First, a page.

I played New York City and a drunk guy came up and said, 'man that was great, I really think I'm gonna do a documentary about you.' I said, 'sure, cool man' because I've heard that more than a couple of times from drunk people in bars. But the guy really was legit and he got it all together. I don't know where they got the money. They had this girl Erin [Nordstrom] who did the Wilco documentary [I Am Trying to Break Your Heart] and they got her for free, it was unbelievable. It's not my film, I'm just in it.
Can you discuss this idea of Undefeated as a “breakup” record and the whole notion of an “an emotional survival guide?”
I guess during the breakup the ex-girlfriend did not want to hear anything about my emotions and feelings, so the only way I thought that I could get through to her at all is maybe she'd listen to the record some day. That's why I wrote the songs. That's why most all of it's there.
That's interesting when you put it like that because there’s a pretty wide range of emotions expressed on this album (resentment, reflection, love, optimism, etc). What was the song process like for you?
[It was] literally being a date with some girl and thinking if my ex-girlfriend cared where I was I wouldn't be with this girl right now, and writing that on a napkin. The songs find me more than I find the songs.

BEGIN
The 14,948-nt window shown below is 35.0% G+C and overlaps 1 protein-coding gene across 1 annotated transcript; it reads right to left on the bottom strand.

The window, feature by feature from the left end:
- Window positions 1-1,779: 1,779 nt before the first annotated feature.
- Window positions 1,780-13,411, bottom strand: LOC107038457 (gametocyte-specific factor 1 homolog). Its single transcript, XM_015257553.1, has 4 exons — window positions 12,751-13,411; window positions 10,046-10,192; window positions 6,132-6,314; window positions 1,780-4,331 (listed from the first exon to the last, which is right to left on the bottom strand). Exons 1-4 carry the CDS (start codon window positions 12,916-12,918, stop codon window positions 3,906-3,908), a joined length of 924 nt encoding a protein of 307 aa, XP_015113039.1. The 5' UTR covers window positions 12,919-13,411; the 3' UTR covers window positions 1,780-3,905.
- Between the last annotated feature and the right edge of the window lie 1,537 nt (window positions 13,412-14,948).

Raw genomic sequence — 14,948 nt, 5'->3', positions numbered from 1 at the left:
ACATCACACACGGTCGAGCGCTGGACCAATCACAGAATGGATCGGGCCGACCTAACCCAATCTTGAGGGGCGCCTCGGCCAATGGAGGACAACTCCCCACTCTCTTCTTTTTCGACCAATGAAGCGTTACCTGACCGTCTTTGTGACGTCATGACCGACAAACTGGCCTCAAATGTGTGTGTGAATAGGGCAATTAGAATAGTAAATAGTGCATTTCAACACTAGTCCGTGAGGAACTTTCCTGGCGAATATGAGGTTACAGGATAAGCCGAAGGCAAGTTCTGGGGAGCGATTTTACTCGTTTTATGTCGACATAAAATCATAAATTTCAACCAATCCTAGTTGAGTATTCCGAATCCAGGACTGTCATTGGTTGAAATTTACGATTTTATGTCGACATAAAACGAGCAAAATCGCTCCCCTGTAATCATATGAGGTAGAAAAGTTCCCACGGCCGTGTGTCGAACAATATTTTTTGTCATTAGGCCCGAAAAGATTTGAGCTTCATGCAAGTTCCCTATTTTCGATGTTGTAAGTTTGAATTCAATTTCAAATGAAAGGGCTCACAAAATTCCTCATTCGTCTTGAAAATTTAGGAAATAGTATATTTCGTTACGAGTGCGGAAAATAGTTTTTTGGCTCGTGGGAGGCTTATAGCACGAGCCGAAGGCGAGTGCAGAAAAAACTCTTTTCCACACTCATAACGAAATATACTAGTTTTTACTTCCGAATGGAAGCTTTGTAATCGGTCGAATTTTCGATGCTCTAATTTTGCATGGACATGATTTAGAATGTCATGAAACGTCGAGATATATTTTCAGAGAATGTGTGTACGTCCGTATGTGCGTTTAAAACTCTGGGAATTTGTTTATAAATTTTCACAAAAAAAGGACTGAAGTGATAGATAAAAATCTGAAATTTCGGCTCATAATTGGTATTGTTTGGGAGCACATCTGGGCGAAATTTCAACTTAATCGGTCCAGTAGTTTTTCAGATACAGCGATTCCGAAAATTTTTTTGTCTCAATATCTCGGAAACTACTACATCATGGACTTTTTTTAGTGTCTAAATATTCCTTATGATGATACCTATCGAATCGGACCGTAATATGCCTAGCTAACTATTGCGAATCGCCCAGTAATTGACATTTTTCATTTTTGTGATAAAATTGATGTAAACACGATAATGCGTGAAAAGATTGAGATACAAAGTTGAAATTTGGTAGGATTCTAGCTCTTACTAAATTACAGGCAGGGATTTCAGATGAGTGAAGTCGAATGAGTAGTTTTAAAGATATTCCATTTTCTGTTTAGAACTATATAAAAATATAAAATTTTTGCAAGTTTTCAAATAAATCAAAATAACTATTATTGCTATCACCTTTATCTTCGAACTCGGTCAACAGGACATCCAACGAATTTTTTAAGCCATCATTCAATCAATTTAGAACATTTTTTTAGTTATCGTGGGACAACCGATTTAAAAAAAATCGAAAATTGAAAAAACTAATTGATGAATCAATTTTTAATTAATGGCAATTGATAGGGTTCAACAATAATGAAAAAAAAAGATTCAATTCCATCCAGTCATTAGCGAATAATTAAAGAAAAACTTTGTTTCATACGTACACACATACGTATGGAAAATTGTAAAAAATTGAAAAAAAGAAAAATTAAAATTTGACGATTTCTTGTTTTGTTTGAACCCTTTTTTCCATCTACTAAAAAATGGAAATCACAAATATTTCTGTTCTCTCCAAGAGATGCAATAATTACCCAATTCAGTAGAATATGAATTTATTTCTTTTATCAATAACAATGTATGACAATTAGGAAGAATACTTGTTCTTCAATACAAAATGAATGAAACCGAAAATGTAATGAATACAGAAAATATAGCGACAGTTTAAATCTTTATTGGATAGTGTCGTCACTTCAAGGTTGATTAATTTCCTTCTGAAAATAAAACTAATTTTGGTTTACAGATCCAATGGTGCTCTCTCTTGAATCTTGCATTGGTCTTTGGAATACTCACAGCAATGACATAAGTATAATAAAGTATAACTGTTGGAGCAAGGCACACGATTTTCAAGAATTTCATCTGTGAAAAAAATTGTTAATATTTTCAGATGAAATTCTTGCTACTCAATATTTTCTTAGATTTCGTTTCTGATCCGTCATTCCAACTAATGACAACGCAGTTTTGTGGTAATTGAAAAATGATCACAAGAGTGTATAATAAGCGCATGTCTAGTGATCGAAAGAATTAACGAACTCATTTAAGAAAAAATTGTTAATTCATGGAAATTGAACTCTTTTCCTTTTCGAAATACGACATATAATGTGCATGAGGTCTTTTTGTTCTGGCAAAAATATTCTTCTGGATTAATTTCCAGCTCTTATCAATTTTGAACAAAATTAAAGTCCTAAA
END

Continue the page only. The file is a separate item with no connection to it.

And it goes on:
You co-penned “My Baby Took My Baby Away” with Hayes Carll. How did you connect with Hayes?
I've known Hayes since he first came to Nashville 10 or 12 years ago, and I knew that he had a son like I do. I've always said that having a baby with someone is like having the best looking guy who ever lived move into your house and steal your woman. That's exactly what it is and as a dad all you can do is love the baby, and that part is really easy. At the same time as the boyfriend or the husband you're no longer number one at all, you've been moved to the backseat. I will also say that having a kid is like having the drunkest roommates you've ever had in your life. All kids care about is the bottle, they stumble everywhere they go, they scream 'I hate you' and then one minute later 'I love you!' I knew that Hayes would get that, he and I are just like-minded. We also wrote a song called "One Bed, Two Girls, Three Bottles of Wine" that he sings.